Permanent Birth Control Methods
When Future Plans Do Not Call For Biological Children
Tubal ligation or tubal implants for women, and vasectomy for men are permanent methods of birth control. Sterilization is an option if you do not want biological children in the future, or are finished with having children. This may also be an option for women who are through having children and do not or cannot use hormonal birth control or other birth control methods. Sterilization may be an option if a person does not want to pass on an inherited, genetic disorder. Reversal of permanent methods of birth control are difficult. Partners should discuss the desirability of permanent forms of birth control, think about future plans for additional biological children, and discuss these options with their healthcare provider before making a final decision.
Tubal ligation and vasectomy are outpatient, surgical procedures that do not usually require an overnight stay in the hospital. These are considered low risk procedures. Local, regional or general anesthesia may be used. As with any surgical procedure, infections, bleeding and reactions to the anesthetics may occur. Most patients are back to their normal routine within 2-3 days, although patients may need to avoid strenuous physical work or exercise for about a week or more.
Hormone-free tubal implants, such as Essure and Adiana can be placed into the fallopian tubes by a healthcare provider as an office procedure. No incisions or general anesthesia are required. Side effects during or immediately following the implant procedure may include mild-to-moderate cramping, nausea, vomiting, dizziness, bleeding, or spotting. Most patients are back to their normal routine the same day or within 1 to 2 days. If implants are placed, an x-ray verification of placement and blockage is required in 3 months. Another method of birth control must be used until verification is confirmed.
Sterilization procedures are usually covered by health insurance. The patient may still have copays or coinsurance that they must pay out-of-pocket. The patient may want to call their health insurance company to determine what type of coverage they have, and how much their copay or coinsurance will cost. A vasectomy may cost between $400-$1000, while the sterilization procedures for women usually cost between $1000 to $5000.
Other warnings and side effects may occur with the use of birth control. It is important to review the specific consumer information for the birth control of choice and discuss any questions or concerns with your healthcare provider.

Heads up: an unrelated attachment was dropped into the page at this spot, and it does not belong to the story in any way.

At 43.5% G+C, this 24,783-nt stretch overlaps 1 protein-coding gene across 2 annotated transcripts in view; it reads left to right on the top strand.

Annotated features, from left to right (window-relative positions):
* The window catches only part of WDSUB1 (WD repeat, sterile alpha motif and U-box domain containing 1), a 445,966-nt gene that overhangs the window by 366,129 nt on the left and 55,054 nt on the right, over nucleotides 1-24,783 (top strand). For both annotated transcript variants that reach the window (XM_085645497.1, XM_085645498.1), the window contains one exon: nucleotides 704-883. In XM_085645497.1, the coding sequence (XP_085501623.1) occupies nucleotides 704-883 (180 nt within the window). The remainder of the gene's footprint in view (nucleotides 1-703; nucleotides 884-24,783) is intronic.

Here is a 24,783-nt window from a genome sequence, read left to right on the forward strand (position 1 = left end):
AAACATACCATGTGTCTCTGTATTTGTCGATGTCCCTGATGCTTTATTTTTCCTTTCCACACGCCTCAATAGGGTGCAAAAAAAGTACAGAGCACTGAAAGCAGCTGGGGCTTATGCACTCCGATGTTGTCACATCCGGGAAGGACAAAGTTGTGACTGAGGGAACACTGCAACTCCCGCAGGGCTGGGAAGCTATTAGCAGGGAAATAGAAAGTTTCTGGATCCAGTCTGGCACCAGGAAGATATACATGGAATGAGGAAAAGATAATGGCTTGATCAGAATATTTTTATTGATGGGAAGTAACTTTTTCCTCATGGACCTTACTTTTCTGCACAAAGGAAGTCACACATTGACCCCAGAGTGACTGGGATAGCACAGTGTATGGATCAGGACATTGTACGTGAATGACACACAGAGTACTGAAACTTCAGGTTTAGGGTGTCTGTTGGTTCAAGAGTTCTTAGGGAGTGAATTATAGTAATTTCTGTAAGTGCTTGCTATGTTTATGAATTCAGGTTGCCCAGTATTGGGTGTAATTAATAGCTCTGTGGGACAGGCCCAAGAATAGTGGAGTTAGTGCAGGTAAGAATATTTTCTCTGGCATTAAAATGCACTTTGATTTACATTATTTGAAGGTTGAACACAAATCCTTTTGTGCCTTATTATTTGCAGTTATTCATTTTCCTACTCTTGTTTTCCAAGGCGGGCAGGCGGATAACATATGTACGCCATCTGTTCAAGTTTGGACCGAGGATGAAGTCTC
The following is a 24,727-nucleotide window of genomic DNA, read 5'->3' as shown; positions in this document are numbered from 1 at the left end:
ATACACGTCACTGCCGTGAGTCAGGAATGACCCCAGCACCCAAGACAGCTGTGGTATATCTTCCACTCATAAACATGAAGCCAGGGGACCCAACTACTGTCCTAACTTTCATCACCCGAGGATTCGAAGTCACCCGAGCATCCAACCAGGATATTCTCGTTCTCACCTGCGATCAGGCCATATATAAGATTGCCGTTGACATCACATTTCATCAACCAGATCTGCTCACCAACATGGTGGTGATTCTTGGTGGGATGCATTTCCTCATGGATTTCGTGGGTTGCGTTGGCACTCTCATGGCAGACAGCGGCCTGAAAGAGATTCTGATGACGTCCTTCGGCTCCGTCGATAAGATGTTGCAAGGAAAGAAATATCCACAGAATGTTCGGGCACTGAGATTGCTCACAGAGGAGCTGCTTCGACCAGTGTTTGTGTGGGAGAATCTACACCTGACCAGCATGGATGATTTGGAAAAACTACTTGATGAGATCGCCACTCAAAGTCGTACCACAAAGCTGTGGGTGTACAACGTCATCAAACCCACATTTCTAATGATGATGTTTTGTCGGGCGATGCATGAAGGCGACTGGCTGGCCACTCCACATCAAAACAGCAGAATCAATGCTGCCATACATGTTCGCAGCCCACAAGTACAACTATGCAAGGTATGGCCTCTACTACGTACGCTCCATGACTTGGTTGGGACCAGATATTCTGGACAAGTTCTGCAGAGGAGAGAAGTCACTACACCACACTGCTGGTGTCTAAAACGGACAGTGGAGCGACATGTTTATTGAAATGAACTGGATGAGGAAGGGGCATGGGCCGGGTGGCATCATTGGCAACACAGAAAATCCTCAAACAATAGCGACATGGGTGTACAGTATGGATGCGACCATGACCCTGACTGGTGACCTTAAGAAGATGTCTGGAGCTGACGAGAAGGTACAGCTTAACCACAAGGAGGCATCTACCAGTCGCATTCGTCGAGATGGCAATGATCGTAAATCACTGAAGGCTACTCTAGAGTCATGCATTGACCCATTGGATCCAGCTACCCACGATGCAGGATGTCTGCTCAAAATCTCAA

Permanent Birth Control Options
|Generic Name||Brand Name||Description|
|Tubal Ligation||not applicable||Surgical female sterilization, a 20-30 minute procedure (outpatient); patient usually goes home same day; fallopian tubes are surgically closed to prevent eggs from leaving ovaries; <1% failure rate but rarely reversible; expensive but permanent (insurance may cover); does not protect against STDs|
|Tubal Implants||Essure, Adiana||Non-surgical sterilization procedure (outpatient); small metal coil (tubal implant) inserted into each fallopian tube, scar tissue grows over implant to block tube; must use additional form of birth control for 3 months, and at 3 months have an x-ray to confirm tube closure; <1% failure rate but rarely reversible; expensive but permanent (insurance may cover); some women report temporary, mild cramping during or after procedure; does not protect against STDs|
|Vasectomy||not applicable||Surgical male sterilization, a 15-30 minute procedure (outpatient); vas deferens cut to prevent sperm from traveling into semem; sperm count required at check-up to confirm success of procedure; <1% failure rate but rarely reversible; expensive but permanent (insurance may cover); does not protect against STDs|
- Birth Control Options
- Birth Control Pills
- Birth Control Pills - Breakthrough Bleeding
- Birth Control Pills - Missed Pill
- Birth Control Pills - Periods
- Birth Control Pills - Risks vs Benefits
- Emergency Contraception
- Hormonal Birth Control (Non-Pill Options)
- Non-hormonal Birth Control
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Last updated: 2013-11-03 by Leigh Anderson, PharmD.